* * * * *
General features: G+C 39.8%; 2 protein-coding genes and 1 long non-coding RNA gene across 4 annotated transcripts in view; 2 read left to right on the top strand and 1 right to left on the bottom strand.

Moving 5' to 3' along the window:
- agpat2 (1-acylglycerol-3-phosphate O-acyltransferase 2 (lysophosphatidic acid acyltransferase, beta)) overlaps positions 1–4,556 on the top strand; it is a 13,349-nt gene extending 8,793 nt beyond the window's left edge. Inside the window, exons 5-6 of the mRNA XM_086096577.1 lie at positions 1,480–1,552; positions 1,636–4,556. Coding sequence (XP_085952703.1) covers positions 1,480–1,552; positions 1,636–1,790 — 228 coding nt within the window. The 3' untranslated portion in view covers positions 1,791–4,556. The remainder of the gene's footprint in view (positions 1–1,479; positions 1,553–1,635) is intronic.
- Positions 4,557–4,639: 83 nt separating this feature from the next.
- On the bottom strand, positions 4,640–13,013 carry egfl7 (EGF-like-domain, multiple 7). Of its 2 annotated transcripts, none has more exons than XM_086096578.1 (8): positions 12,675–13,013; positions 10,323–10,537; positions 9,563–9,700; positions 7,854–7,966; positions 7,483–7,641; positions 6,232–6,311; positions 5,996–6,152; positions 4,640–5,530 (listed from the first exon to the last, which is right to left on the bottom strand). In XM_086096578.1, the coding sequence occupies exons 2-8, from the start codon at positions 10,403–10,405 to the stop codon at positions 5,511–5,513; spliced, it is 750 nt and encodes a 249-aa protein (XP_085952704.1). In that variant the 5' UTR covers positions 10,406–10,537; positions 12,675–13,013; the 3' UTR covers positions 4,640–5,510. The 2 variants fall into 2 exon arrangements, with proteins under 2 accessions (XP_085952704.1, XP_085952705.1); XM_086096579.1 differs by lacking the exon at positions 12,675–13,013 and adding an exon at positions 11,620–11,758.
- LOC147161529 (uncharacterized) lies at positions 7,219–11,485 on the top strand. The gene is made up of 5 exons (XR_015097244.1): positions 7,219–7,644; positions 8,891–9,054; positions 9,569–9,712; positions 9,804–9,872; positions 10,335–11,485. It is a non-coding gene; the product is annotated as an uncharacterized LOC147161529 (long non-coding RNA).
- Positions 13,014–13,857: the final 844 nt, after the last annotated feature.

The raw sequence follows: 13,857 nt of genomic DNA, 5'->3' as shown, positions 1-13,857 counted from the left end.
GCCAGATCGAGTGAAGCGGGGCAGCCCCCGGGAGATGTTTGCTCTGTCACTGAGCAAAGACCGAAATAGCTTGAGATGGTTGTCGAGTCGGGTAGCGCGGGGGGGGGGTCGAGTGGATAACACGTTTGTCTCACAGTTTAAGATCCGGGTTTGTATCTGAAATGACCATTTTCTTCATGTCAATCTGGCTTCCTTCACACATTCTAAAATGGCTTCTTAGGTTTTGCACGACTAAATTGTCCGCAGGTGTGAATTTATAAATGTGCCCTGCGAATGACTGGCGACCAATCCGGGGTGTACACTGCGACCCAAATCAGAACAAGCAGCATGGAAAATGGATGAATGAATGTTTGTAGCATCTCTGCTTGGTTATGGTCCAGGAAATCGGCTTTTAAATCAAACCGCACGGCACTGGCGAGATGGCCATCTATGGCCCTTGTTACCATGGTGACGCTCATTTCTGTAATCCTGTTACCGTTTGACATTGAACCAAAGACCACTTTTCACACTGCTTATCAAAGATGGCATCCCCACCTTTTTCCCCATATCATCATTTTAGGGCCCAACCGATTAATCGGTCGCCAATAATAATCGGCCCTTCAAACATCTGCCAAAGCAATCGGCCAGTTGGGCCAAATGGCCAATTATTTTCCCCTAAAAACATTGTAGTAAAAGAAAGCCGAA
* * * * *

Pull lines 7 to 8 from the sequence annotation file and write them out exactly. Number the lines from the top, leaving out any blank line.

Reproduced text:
- Positions 13,014–13,857: the final 844 nt, after the last annotated feature.

The raw sequence follows: 13,857 nt of genomic DNA, 5'->3' as shown, positions 1-13,857 counted from the left end.